قالب وردپرس درنا توس
Home / US / "He was a domestic terrorist": NPR

"He was a domestic terrorist": NPR



Austin Police Chief Brian Manley informs the media on March 21, 2018 in Round Rock, Texas. The suspect in a flood of bombing raids that terrorized Austin blew himself up with an explosive device as the authorities came in.

Eric Gay / AP


hide caption

toggle caption

Eric Gay / AP

Austin Police Chief Brian Manley informs the media on March 21, 2018 in Round Rock, Texas. The suspect in a flood of bomb attacks that terrorized Austin blew himself up with an explosive device as the authorities approached.

Eric Gay / AP

Austin interim police chief Brian Manley described the Austin series bomber on Thursday as a "domestic terrorist" on a panel discussion with KUT member station.

Despite earlier calls from the community after a series of bomb attacks that killed 39-year-old Stephan House and 17-year-old Draylen Mason, Manley had not used the term. At the panel discussion, he said he felt "very well" now and called Mark Conditt a terrorist.

"I actually agree that he was a secret terrorist for what he did to us." Manley said to the crowd in the George Washington Carver Museum East Austin had gathered to investigate the effects of bombing on colored communities.

At a press conference after the bomber's death, Manley called him a "challenged young man," "sparked widespread criticism." On Thursday, Manley said he did not call Conditt "domestic terrorist" because the term is a legal definition

"I knew it could end up in a legal system someday," Manley said

He said last week that he had had less time to focus on the daily medical checkup and more on the Concentration on Austin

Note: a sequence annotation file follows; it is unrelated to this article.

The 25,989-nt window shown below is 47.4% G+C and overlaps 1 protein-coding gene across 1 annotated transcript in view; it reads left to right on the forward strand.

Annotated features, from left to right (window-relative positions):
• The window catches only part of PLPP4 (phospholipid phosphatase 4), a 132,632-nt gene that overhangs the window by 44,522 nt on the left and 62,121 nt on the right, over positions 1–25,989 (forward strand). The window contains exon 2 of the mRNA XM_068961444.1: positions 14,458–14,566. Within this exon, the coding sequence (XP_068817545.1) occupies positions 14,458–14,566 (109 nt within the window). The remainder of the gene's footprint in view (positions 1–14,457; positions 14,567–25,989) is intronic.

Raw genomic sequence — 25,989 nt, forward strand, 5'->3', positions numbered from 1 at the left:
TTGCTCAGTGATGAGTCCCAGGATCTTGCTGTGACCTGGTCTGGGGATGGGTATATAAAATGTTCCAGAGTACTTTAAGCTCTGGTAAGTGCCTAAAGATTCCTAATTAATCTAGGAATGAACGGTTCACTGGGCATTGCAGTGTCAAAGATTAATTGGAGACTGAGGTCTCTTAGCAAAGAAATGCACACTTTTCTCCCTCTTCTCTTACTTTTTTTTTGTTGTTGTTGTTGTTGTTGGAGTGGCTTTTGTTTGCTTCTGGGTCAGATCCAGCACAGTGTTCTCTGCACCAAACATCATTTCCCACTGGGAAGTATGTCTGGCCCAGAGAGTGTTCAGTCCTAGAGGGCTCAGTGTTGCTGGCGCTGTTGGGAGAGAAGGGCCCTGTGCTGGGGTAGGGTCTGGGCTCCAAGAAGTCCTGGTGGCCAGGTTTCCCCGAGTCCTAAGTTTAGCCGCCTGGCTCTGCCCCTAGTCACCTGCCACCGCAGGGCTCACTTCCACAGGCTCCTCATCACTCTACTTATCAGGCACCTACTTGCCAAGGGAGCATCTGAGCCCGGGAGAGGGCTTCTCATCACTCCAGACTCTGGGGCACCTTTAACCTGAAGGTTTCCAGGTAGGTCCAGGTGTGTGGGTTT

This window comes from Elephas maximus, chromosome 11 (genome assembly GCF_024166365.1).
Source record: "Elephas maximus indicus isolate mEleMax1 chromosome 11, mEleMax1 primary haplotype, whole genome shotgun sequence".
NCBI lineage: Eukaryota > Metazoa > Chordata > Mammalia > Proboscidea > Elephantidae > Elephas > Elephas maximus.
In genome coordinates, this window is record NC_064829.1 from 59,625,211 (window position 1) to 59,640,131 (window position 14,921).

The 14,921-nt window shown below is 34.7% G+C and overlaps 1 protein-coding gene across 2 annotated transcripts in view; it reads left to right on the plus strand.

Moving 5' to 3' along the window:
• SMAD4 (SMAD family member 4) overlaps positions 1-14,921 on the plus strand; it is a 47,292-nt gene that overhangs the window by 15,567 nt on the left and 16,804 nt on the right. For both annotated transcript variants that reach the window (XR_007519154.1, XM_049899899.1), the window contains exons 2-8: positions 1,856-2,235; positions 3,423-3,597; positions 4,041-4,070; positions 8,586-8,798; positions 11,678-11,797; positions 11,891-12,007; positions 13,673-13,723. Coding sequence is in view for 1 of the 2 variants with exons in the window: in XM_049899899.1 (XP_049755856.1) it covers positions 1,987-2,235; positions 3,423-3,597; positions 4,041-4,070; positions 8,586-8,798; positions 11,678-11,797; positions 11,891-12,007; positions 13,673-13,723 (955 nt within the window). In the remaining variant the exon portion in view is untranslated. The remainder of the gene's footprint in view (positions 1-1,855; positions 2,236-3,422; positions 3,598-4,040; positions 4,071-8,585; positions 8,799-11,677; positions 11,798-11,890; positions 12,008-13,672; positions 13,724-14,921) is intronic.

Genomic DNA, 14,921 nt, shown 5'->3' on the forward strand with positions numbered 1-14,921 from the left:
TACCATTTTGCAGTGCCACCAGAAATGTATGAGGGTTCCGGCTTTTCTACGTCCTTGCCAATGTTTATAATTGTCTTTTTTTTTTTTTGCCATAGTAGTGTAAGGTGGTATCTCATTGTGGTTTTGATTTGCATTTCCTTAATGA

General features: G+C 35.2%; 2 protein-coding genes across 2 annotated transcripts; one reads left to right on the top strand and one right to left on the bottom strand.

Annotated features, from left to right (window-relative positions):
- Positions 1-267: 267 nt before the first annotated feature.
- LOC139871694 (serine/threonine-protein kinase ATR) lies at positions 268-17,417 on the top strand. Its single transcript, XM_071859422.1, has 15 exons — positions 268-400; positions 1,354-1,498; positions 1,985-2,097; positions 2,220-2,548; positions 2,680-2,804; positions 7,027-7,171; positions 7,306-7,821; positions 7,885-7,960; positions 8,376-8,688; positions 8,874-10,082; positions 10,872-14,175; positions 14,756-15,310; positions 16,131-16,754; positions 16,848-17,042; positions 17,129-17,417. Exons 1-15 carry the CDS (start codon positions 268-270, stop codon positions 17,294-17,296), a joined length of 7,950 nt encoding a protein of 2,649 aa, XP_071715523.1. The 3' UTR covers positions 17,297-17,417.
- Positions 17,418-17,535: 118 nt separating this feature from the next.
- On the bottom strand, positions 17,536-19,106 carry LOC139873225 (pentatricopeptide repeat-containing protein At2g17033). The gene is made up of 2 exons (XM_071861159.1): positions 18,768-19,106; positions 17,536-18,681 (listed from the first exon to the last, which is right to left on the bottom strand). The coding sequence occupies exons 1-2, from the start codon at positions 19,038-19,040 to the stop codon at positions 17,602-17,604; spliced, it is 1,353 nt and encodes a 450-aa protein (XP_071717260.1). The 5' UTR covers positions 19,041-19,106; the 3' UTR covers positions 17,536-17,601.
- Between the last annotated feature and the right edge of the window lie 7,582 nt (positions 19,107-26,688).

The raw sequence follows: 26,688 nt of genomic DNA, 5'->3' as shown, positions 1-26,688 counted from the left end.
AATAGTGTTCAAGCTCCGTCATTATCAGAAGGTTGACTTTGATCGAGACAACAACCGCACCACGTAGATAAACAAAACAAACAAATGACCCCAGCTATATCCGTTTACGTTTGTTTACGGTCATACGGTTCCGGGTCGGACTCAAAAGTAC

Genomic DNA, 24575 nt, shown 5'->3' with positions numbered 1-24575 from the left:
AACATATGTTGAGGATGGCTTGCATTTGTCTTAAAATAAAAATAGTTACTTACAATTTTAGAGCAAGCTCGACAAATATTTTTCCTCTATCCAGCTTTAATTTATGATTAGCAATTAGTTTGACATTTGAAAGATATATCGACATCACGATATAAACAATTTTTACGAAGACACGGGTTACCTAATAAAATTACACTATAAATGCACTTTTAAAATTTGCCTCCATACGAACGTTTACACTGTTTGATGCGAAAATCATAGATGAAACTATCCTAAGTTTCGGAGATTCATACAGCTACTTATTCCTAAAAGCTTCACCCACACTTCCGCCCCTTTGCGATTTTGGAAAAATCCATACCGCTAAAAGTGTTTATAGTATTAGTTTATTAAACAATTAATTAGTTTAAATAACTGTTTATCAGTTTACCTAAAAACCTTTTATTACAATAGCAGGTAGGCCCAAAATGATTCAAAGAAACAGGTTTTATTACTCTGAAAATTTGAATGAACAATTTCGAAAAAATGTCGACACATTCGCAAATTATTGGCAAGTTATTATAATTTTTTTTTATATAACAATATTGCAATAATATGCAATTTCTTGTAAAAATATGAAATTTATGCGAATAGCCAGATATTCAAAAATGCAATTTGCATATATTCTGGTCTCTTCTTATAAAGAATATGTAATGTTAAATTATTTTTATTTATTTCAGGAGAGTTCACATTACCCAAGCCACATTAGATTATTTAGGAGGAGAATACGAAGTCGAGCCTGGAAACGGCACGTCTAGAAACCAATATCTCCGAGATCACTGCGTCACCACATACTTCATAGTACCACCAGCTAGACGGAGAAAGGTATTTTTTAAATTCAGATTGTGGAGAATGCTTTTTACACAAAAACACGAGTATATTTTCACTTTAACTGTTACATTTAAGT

"I had the opportunity to sit back and think about the implications it had on our community, and not focus on the investigation and try to stop it," he said "And when I look at what he did to our community, and as your chief of police, I actually agree that he was an internal terrorist for what he did to us. "

Chas Moore of the Austin Justice Coalition agreed with Manley, but he believes the bomber was treated differently because of his race.

"Was the young man worried? Absolutely. But he was a troubled young man who turned out to be an inside terrorist," Moore said. "Because he was white, we gave him the advantage of being a human first."

This perceived racial immunity was also present in the early stages of the study. Manley and the Austin Police Department were criticized for their initial treatment of the death of House, the first casualty. APD first thought his death was linked to a drug raid on the street from his house. His death was later classified as "suspicious" and the investigators suggested that House could have made the bomb himself and turned off. It was only after the second and third bombings that the authorities suspected the possibility of a political or hateful motive for the bombing.1659008 Panelist Gilbert Riveras, a longtime Austin activist from East Austin, said he always considered the bomber a domestic terrorist. He said that the national limelight, that the bombings inflicted on Austin's racial differences, does not begin and end with this case.

APD has a long history of unfair treatment of minorities, he said, citing its own experiences with beatings by Austin police officers in 1972 and the deadly police turnout of 17-year-old David Joseph in 2016.

The bombings, he said, "brought everything that is part of our DNA."

Manley said it is important for the citizens Police were spurred on by Moore and the Austin Justice Coalition to take action such as training to emphasize de-escalation and to recognize the implicit bias of officials.

Moore said the problem is more systemic than the police training and mindfulness. While Austin sees itself as a progressive bulwark, it is the only major city with a shrinking black population, and longtime East Side residents have honored their homes as money developers move in.

This fact often makes white Austinites uncomfortable, Moore said, but uncomfortable discussions about privileges and prejudice in Austin are integral to the fight against injustice.

"To really become an antiracist city, it takes a really deep soul research," he said, "and I do not know if we're already there."


Source link

Leave a Reply

Your email address will not be published. Required fields are marked *